Discrepancies in measuring bladder volumes with bedside ultrasound and bladder scanning in the intensive care unit: A pilot study

Donna M. Prentice, Carrie Sona, Brian T. Wessman, Enyo A. Ablordeppey, Warren Isakow, Cassandra Arroyo, Marilyn Schallom

Research output: Contribution to journalArticlepeer-review

10 Scopus citations


Objective: Intensive care unit patients are at risk for catheter-associated urinary tract infection. Earlier removal of catheters may be possible with accurate measurement of bladder volume. The purpose was to compare measured bladder volumes with bedside ultrasound, bladder scanner, and urine volume. Design: Prospective correlational descriptive study. Setting: Surgical/trauma intensive care unit and medical intensive care unit. Patients: Renal dialysis patients with less than 100 ml of urine in 24 h prior to urinary catheter removal and patients with suspected catheter obstruction. Measurements and main results: A physician trained in ultrasound and an advanced practice registered nurse trained in bladder scanning measured bladder volume; each blinded to the other’s measurement. Device used first (ultrasound or bladder scanner) alternated daily. The intensive care unit team determined need for intermittent catheterization or treatment for suspected obstruction. Fifty-one measurements from 13 patients were obtained with results reported in milliliters. Ultrasound measurements were a mean volume of 72.1 ± 127 (range: 1.7–666) and the bladder scanner measurements were 117 ± 131 (0–529). On six occasions in five dialysis patients, urine volume measurement was available. The mean difference in ultrasound–urine volume mean difference was 0.5 ± 37.8 (range: −68 to 38.2) and the bladder scanner–urine volume was 132 ± 167 (−72 to 397). Two patients with suspected catheter obstructions had ultrasound, bladder scanner, urine volume measurements, respectively: (1) 539, 51, >300 (began voiding before catheter replaced); (2) 666, 68, 1000 with catheter replacement. Conditions leading to greatest differences were obesity, indwelling catheter and ascites. Conclusions: These results demonstrate the inaccuracy of the bladder scanner. Ultrasound measurements appear more accurate. To remove urinary catheters in patients with minimal to low urine output, serial ultrasound measurements can be used to monitor bladder volumes and return of renal function.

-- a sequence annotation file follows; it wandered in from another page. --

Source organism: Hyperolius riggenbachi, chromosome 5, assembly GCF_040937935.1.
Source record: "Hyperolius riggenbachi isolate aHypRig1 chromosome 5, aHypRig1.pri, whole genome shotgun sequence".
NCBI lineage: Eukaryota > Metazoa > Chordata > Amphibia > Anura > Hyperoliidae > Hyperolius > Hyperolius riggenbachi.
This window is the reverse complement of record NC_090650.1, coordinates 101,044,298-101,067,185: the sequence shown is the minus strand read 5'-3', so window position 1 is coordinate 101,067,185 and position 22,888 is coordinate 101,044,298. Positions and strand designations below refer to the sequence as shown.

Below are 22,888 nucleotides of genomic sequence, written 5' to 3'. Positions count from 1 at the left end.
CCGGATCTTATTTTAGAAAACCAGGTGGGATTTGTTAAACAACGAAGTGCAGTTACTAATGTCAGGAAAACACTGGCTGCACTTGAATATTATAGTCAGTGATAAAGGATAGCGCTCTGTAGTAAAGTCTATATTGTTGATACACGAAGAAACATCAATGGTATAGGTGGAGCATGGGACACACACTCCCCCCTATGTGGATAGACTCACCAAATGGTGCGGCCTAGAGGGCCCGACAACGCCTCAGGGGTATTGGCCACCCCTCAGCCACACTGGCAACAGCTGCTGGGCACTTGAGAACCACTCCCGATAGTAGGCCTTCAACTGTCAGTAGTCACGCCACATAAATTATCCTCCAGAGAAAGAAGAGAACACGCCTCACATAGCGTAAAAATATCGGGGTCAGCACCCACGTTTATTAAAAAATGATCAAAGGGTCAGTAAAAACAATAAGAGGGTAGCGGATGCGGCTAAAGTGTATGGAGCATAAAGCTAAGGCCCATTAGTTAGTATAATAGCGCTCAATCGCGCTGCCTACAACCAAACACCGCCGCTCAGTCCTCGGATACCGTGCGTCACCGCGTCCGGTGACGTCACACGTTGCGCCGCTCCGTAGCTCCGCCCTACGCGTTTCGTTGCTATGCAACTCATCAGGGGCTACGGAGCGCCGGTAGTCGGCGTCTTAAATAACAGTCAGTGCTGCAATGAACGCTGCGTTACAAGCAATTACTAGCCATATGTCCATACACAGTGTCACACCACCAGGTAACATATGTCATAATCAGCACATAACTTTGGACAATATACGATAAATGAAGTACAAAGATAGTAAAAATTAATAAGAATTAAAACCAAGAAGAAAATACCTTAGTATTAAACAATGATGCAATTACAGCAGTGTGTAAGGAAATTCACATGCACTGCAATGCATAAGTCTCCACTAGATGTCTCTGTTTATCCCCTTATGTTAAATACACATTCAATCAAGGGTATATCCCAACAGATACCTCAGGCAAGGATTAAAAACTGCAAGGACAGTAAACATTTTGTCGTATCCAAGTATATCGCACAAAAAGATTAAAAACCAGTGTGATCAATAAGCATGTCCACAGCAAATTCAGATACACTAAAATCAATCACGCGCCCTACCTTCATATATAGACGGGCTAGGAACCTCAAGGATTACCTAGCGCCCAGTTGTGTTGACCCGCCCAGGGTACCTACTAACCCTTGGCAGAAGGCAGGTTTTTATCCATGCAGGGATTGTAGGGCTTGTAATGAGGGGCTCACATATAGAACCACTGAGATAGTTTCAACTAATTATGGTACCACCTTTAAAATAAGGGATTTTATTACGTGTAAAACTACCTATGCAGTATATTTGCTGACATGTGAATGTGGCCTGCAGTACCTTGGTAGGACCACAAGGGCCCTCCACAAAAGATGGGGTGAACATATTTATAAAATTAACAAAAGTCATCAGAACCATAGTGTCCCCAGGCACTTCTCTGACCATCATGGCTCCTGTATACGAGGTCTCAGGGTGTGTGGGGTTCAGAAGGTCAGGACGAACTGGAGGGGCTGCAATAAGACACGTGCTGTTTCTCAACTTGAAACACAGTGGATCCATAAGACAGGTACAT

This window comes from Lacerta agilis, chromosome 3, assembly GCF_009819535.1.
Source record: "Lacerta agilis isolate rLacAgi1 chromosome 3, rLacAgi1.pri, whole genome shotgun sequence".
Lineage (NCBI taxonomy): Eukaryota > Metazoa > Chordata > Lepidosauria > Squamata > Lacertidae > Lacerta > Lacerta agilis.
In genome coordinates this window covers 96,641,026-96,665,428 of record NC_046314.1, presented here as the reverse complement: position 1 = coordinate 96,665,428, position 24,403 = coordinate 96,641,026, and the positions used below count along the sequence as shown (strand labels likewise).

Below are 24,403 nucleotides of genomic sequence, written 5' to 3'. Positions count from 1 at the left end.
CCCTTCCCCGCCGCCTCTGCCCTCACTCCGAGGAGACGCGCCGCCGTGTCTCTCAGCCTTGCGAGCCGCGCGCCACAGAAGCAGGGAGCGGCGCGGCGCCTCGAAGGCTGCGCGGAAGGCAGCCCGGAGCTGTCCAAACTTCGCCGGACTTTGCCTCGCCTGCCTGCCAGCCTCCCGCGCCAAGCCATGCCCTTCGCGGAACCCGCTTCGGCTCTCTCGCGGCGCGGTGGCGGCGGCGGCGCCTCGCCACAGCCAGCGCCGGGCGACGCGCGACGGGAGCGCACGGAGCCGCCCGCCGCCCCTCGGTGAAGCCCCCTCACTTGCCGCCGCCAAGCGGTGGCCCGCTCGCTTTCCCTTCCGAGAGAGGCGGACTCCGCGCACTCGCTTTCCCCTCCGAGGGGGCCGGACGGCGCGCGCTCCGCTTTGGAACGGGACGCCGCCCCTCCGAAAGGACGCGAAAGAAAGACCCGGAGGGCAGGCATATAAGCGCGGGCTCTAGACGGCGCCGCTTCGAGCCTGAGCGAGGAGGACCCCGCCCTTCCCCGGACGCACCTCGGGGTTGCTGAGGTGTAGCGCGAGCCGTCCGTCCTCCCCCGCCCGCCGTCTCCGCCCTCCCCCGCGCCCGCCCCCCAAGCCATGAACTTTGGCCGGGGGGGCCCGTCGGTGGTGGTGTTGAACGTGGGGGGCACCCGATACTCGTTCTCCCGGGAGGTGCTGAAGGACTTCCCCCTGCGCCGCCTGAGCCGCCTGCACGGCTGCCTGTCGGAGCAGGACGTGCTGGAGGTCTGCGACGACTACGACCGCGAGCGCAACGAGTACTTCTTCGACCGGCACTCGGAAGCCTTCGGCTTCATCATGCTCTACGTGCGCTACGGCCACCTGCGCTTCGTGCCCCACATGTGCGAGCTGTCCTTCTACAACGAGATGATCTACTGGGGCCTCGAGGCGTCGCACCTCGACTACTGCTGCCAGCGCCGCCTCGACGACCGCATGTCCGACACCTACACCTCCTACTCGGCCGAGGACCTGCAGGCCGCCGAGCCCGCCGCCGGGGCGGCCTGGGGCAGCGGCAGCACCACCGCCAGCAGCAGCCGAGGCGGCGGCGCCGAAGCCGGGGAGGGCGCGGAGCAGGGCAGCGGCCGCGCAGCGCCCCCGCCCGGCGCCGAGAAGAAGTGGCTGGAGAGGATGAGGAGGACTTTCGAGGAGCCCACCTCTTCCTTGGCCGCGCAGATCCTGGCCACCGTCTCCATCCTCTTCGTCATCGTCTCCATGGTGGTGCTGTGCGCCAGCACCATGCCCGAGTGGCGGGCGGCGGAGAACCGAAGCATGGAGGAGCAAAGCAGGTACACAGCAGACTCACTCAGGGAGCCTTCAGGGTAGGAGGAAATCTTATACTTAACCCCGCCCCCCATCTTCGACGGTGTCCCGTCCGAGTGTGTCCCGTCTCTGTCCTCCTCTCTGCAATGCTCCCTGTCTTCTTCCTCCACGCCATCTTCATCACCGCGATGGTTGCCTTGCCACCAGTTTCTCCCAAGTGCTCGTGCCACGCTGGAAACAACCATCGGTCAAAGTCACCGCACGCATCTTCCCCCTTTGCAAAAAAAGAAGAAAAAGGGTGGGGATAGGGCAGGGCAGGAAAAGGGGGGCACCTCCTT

Original languageEnglish
Pages (from-to)122-126
Number of pages5
JournalJournal of the Intensive Care Society
Issue number2
StatePublished - May 1 2018


  • Catheter-associated urinary tract infection
  • bladder scanner
  • ultrasound
  • urine volume


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